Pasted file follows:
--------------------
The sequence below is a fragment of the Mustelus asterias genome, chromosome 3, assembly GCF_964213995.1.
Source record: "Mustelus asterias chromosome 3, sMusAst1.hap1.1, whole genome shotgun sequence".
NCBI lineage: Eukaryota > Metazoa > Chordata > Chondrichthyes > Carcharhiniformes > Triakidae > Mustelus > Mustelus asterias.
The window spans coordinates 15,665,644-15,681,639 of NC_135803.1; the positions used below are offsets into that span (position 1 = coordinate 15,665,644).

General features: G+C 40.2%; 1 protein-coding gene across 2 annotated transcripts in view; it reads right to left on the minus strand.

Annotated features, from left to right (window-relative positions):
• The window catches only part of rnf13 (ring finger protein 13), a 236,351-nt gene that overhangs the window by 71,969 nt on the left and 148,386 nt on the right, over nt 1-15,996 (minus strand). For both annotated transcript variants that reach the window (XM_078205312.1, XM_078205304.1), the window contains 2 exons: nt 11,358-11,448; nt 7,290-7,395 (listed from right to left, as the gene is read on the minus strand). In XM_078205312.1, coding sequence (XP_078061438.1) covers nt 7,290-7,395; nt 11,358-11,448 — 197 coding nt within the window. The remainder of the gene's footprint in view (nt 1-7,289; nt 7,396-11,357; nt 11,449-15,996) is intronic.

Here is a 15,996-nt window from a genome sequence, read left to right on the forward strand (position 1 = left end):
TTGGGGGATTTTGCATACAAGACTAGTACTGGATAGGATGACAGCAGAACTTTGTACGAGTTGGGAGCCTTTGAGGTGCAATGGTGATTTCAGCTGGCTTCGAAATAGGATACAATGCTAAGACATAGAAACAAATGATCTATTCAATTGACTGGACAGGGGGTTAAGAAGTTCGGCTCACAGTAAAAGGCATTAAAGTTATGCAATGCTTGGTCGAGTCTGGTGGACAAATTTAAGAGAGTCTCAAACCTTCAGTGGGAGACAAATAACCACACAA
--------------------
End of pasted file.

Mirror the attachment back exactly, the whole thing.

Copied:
The sequence below is a fragment of the Mustelus asterias genome, chromosome 3, assembly GCF_964213995.1.
Source record: "Mustelus asterias chromosome 3, sMusAst1.hap1.1, whole genome shotgun sequence".
NCBI lineage: Eukaryota > Metazoa > Chordata > Chondrichthyes > Carcharhiniformes > Triakidae > Mustelus > Mustelus asterias.
The window spans coordinates 15,665,644-15,681,639 of NC_135803.1; the positions used below are offsets into that span (position 1 = coordinate 15,665,644).

General features: G+C 40.2%; 1 protein-coding gene across 2 annotated transcripts in view; it reads right to left on the minus strand.

Annotated features, from left to right (window-relative positions):
• The window catches only part of rnf13 (ring finger protein 13), a 236,351-nt gene that overhangs the window by 71,969 nt on the left and 148,386 nt on the right, over nt 1-15,996 (minus strand). For both annotated transcript variants that reach the window (XM_078205312.1, XM_078205304.1), the window contains 2 exons: nt 11,358-11,448; nt 7,290-7,395 (listed from right to left, as the gene is read on the minus strand). In XM_078205312.1, coding sequence (XP_078061438.1) covers nt 7,290-7,395; nt 11,358-11,448 — 197 coding nt within the window. The remainder of the gene's footprint in view (nt 1-7,289; nt 7,396-11,357; nt 11,449-15,996) is intronic.

Here is a 15,996-nt window from a genome sequence, read left to right on the forward strand (position 1 = left end):
TTGGGGGATTTTGCATACAAGACTAGTACTGGATAGGATGACAGCAGAACTTTGTACGAGTTGGGAGCCTTTGAGGTGCAATGGTGATTTCAGCTGGCTTCGAAATAGGATACAATGCTAAGACATAGAAACAAATGATCTATTCAATTGACTGGACAGGGGGTTAAGAAGTTCGGCTCACAGTAAAAGGCATTAAAGTTATGCAATGCTTGGTCGAGTCTGGTGGACAAATTTAAGAGAGTCTCAAACCTTCAGTGGGAGACAAATAACCACACAA